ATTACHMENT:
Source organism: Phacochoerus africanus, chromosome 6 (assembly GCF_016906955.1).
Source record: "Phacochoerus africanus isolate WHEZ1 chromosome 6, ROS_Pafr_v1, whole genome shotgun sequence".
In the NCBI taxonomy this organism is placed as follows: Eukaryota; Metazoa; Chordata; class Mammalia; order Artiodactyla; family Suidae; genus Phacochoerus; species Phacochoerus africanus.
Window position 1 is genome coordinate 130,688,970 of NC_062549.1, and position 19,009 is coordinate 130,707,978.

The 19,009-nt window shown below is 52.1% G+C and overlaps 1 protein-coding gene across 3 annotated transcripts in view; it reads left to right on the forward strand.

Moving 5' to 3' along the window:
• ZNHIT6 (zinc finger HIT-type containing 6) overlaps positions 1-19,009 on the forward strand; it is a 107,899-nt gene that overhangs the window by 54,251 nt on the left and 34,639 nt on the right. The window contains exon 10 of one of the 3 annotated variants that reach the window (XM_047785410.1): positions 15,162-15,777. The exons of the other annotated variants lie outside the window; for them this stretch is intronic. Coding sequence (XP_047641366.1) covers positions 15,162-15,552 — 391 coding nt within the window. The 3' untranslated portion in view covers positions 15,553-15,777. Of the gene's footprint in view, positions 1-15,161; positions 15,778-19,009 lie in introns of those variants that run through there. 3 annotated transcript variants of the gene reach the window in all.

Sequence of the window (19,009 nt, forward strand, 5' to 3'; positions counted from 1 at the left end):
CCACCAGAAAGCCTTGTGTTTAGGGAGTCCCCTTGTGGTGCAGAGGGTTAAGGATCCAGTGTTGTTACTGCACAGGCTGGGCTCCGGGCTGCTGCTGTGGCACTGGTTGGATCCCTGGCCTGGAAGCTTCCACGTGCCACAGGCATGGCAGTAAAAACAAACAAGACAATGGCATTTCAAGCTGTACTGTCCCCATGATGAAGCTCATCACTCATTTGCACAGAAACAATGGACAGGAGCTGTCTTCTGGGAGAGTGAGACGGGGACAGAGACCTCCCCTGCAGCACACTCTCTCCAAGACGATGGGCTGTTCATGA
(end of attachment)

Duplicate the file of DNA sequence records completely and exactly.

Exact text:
Source organism: Phacochoerus africanus, chromosome 6 (assembly GCF_016906955.1).
Source record: "Phacochoerus africanus isolate WHEZ1 chromosome 6, ROS_Pafr_v1, whole genome shotgun sequence".
In the NCBI taxonomy this organism is placed as follows: Eukaryota; Metazoa; Chordata; class Mammalia; order Artiodactyla; family Suidae; genus Phacochoerus; species Phacochoerus africanus.
Window position 1 is genome coordinate 130,688,970 of NC_062549.1, and position 19,009 is coordinate 130,707,978.

The 19,009-nt window shown below is 52.1% G+C and overlaps 1 protein-coding gene across 3 annotated transcripts in view; it reads left to right on the forward strand.

Moving 5' to 3' along the window:
• ZNHIT6 (zinc finger HIT-type containing 6) overlaps positions 1-19,009 on the forward strand; it is a 107,899-nt gene that overhangs the window by 54,251 nt on the left and 34,639 nt on the right. The window contains exon 10 of one of the 3 annotated variants that reach the window (XM_047785410.1): positions 15,162-15,777. The exons of the other annotated variants lie outside the window; for them this stretch is intronic. Coding sequence (XP_047641366.1) covers positions 15,162-15,552 — 391 coding nt within the window. The 3' untranslated portion in view covers positions 15,553-15,777. Of the gene's footprint in view, positions 1-15,161; positions 15,778-19,009 lie in introns of those variants that run through there. 3 annotated transcript variants of the gene reach the window in all.

Sequence of the window (19,009 nt, forward strand, 5' to 3'; positions counted from 1 at the left end):
CCACCAGAAAGCCTTGTGTTTAGGGAGTCCCCTTGTGGTGCAGAGGGTTAAGGATCCAGTGTTGTTACTGCACAGGCTGGGCTCCGGGCTGCTGCTGTGGCACTGGTTGGATCCCTGGCCTGGAAGCTTCCACGTGCCACAGGCATGGCAGTAAAAACAAACAAGACAATGGCATTTCAAGCTGTACTGTCCCCATGATGAAGCTCATCACTCATTTGCACAGAAACAATGGACAGGAGCTGTCTTCTGGGAGAGTGAGACGGGGACAGAGACCTCCCCTGCAGCACACTCTCTCCAAGACGATGGGCTGTTCATGA